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Cartel Land
In Theaters: 07/03/2015
By: Norm Schrager
Cartel Land
At the twilight's last gleaming...

Cartel Land’s telling of the Mexican drug war is enough to set Donald Trump’s floppy hair on fire. Matthew Heineman‘s courageous documentary examines three factions within this unthinkably brutal setting: The vicious, drug-dealing power gangs ruining Mexican towns, the makeshift American militia who man the border, and – oh, here’s where Trump scratches his empty head – a fed-up counter-army of Mexican working-class citizens fighting back against the bad guys.

Any of those stories is dangerous stuff and we get the picture from the opening sequence, in which masked men are making huge batches of crystal meth under cover of darkness in the middle of God-Knows-Where. Los criminales seem to take a liking to the filmmaker (Heinemen’s also one of the movie’s cinematographers) saying if life had treated them a little better, they could have a nice, respectable job like his. Instead, they’re mowing down families and dismembering the innocent, as we learn through first-person accounts and all-too-graphic footage.

The state of Michoacán has had enough of the terror, and becomes ground zero for the “Autodefensas,” an armed group of regular citizens with massive balls and matching T-shirts, ready to hunt down cartel leaders. Their leader, Jose Mireles, is an older, soft-spoken man who’s a well-known family physician, a persona that goes against the expected grain.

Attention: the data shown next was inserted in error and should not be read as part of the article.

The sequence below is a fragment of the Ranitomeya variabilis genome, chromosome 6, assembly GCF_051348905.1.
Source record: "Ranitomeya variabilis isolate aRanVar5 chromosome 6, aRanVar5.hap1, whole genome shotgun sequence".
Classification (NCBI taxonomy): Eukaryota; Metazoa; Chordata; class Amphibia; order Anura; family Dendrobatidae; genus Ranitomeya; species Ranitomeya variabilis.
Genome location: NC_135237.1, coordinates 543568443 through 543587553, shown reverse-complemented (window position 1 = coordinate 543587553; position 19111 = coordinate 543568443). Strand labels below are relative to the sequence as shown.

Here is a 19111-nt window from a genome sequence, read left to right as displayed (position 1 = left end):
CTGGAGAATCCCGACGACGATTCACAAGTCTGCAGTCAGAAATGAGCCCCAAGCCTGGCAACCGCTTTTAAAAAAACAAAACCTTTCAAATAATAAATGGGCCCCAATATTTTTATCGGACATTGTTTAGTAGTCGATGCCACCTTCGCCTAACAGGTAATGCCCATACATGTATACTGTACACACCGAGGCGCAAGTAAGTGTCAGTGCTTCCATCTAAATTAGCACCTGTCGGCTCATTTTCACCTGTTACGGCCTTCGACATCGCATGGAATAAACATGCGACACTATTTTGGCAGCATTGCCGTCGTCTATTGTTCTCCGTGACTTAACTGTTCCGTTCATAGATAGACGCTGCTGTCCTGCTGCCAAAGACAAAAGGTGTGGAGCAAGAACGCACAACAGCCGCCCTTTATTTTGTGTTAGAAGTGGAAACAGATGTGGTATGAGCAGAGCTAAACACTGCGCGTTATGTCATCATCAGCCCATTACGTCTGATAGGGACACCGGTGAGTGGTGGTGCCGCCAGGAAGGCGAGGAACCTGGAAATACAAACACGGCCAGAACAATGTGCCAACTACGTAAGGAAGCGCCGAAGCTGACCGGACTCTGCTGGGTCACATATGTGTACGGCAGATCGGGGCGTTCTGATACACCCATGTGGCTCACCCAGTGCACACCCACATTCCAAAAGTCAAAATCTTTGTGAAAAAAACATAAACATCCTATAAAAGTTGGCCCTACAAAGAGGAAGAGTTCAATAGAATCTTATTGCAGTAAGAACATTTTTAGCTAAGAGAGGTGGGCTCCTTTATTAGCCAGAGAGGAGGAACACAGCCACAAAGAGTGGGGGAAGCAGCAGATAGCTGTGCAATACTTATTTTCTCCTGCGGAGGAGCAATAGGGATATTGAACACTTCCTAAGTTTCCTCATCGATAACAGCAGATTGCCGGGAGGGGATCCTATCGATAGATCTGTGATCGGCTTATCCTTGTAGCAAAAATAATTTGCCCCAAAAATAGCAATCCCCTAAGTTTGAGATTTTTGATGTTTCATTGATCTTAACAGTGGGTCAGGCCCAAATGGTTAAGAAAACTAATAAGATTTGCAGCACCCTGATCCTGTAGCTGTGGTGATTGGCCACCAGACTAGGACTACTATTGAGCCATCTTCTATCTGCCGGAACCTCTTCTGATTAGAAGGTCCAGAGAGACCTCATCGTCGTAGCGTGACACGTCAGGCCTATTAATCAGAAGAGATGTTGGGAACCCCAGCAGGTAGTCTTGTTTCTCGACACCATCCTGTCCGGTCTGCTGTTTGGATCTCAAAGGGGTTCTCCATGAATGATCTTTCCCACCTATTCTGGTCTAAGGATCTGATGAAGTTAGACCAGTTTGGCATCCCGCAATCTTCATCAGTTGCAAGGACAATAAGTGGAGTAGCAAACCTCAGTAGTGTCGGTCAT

With a well-metered rhythm, Heineman and accomplished documentary editor Matthew Hamachek take us between Michoacán and a barren part of the U.S.-Mexican border, where a guy named Tim Foley leads a group of Americans who take down those attempting to cross illegally. There’s a distinct difference between the efforts of Mireles and Foley: Mireles is responding to torture and murder in his backyard. Foley has brought himself to the problem, a guy who’s set up shop in southern Arizona after losing jobs to non-resident workers. Is this personal anger masked as patriotism? It’s hard not to wonder if Foley would have warned against “the Red under your bed” in the 1950s. Heinemen gives Foley plenty of on-camera time, and the man’s transparency about his troubled life certainly doesn’t clear up his motivations.

Say what you will about their battles, but both groups are successful in taking down their enemies and handing them over to the “proper” authorities. This adds an unexpected layer of complexity to Heineman’s story, bringing into question how much room a heavily armed, non-sanctioned group should be given to roam. Foley and his girlfriend – who occasionally resemble the “preppers” you see on TV – feel a sense of purpose and despise use of the term “vigilante.” A spokesperson of Mireles’ is challenged at a town square meeting. Nothing is cut and dry.

Cartel Land won the Special Jury Award for cinematography at this year’s Sundance Film Festival, a certain result of the war-like coverage the photographers deliver. In a pivotal scene, the Autodefensas locate two cartel leaders in a local shop and push in to grab them. We’re running right alongside the rebels, their guns firing and voices hollering, chaos up and down the street. What it takes to get that shot is what makes Cartel Land an effectively tense look at potential change in progress.